PHOENIX — Addressing the media one day after he became the first Major Leaguer to successfully appeal a suspected violation of MLB’s Drug Treatment and Prevention Program, Brewers star outfielder Ryan Braun said the ordeal has been the greatest challenge of his life.
Upon reporting to camp on Friday, Braun first thanked MLB Players Association executive director Michael Weiner, Brewers chairman and principal owner Mark Attanasio and fans who withheld judgment throughout the process. He also emphasized that the positive test was not the result of a personal medical issue or sexually transmitted disease.
“I’ve tried to respect this process,” Braun said. “I’ve tried to handle the entire situation with honor, with integrity, with class, dignity and professionalism, because that’s who I am.
“If I had done this intentionally or unintentionally, I would’ve been the first to step up and say, ‘I did it.’
“I’ve always taken responsibility for my actions. … I know in my heart this substance never entered my body. Part of the reason I’ve kept quiet … is to put the best interest of the game ahead of the best interest of myself.
“At the end of the day, I know the truth.
“I’ve always stood up for what is right. … The system, in the way it was applied to me in this case, was fatally flawed.”
A special panel ruled, 2-1, in favor of Braun, erasing a suspension of up to 50 games and allowing Braun to begin the defense of his 2011 National League Most Valuable Player Award on April 6, when the Brewers will open the regular season at home against the reigning World Series champion Cardinals.
It is not a decision that Major League Baseball agreed with.
“As a part of our drug testing program, the Commissioner’s Office and the Players Association agreed to a neutral third party review for instances that are under dispute,” read part of a statement from MLB executive vice president for labor relations Rob Manfred. “While we have always respected that process, Major League Baseball vehemently disagrees with the decision rendered today by arbitrator Shyam Das.”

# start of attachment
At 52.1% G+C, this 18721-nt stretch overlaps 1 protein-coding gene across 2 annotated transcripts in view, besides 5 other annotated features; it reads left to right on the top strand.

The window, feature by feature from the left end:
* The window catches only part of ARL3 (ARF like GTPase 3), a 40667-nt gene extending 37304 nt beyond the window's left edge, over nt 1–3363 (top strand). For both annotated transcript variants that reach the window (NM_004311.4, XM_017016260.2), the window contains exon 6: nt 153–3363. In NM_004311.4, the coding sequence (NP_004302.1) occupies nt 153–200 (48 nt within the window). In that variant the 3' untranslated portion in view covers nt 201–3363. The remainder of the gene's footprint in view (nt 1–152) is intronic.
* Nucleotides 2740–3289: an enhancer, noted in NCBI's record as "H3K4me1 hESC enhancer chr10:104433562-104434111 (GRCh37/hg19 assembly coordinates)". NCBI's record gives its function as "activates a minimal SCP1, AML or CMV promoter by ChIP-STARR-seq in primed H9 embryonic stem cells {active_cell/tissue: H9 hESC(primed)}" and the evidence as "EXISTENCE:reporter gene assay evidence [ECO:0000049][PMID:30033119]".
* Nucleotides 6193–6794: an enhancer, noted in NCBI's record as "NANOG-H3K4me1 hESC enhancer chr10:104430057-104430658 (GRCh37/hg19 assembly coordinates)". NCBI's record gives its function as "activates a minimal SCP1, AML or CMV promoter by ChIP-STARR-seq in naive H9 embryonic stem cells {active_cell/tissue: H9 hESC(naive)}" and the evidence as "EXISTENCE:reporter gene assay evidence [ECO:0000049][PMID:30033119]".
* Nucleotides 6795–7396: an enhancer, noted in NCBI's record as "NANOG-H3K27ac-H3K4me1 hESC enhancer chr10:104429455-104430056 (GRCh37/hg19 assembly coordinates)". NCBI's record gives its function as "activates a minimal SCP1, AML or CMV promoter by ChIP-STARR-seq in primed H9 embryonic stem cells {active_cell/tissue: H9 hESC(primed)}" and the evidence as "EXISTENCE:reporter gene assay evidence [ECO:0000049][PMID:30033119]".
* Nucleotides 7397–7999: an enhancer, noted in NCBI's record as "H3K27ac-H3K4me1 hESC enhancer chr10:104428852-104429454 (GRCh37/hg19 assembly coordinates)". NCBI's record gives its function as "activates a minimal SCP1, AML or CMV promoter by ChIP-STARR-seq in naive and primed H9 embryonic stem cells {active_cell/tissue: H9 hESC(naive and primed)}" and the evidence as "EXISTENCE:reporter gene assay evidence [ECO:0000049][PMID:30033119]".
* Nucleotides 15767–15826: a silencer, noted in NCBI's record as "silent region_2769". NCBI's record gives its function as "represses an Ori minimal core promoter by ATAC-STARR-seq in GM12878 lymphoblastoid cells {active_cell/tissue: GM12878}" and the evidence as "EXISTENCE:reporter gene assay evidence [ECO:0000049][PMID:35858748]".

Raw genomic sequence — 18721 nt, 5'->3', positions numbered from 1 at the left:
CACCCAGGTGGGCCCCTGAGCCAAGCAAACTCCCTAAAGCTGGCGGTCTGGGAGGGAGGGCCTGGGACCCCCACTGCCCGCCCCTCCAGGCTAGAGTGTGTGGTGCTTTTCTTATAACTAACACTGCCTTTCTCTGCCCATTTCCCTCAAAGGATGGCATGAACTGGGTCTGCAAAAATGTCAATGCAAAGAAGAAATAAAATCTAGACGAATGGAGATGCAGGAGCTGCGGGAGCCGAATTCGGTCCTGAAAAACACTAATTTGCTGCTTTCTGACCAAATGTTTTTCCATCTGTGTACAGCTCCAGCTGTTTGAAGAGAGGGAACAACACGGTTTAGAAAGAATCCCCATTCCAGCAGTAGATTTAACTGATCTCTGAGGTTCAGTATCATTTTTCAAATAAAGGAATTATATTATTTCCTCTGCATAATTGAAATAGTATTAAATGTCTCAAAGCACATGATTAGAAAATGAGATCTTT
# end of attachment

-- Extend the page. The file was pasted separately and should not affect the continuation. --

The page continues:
Das cast the deciding vote on a panel that also included MLB executive vice president for labor relations Rob Manfred and Weiner. Braun called into question the chain of custody of the sample because it wasn’t immediately sent in via Fed Ex, as required by the testing policy.
Braun reiterated throughout his speech that the flaws of the testing program and its “guilty until proven innocent” mantra must be addressed.
“With what’s at stake — this is my livelihood, this is my integrity, this is my character, this is everything I’ve ever worked for in my life being called into question — we need to make sure that we get it right,” Braun said. “If you’re going to be in a position where you’re 100 percent guilty until proven innocent, you can’t mess up. And today’s about making sure that this never happens to anyone else who plays this game.”
It would have been far more difficult, experts say, for Braun to fight the result based on supposedly inadvertently taking a supplement or medication that included a banned substance, even if it truly had been prescribed for a purpose not related to performance enhancement. So a challenge based on improper protocol stands to reason as Braun’s best chance to have gotten the appeal honored.
“I don’t know anything about it, other than my job and responsibility as a general manager is to put the best team on the field, and the decision allows me to do that a little bit better,” Brewers general manager Doug Melvin said on Thursday.
Attanasio released a statement on Thursday night on behalf of the Brewers.
“Since joining our organization in 2005, Ryan Braun has been a model citizen and a person of character and integrity,” the statement read. “Knowing Ryan as I do, I always believed he would succeed in his appeal.
“I also want to reiterate my support for Major League Baseball’s strict substance testing program. It is unfortunate that the confidentiality of the program was compromised, and we thank our fans and everyone who supported Ryan and did not rush to judgment.
“The team is looking forward to seeing Ryan in camp [Friday]. With this now behind us, we return our focus to the ballpark and defending our NL Central Division title.”
While Braun said that it is not his place to determine what changes, if any, need to be made to the program, he made it clear that everybody involved in the process needs to be held to the same accountability as the players. For now, though, Braun said the system ultimately worked in exonerating him, and his focus has now shifted to his team defending its division crown.
“Ultimately, as I sit here today, the system worked, because I am innocent and I was able to prove my innocence,” Braun said. “After today, I look forward to returning my focus to the game of baseball, being able to get back with my teammates, allowing my life to return to some sense of normalcy and focusing on helping our team get back to the postseason.”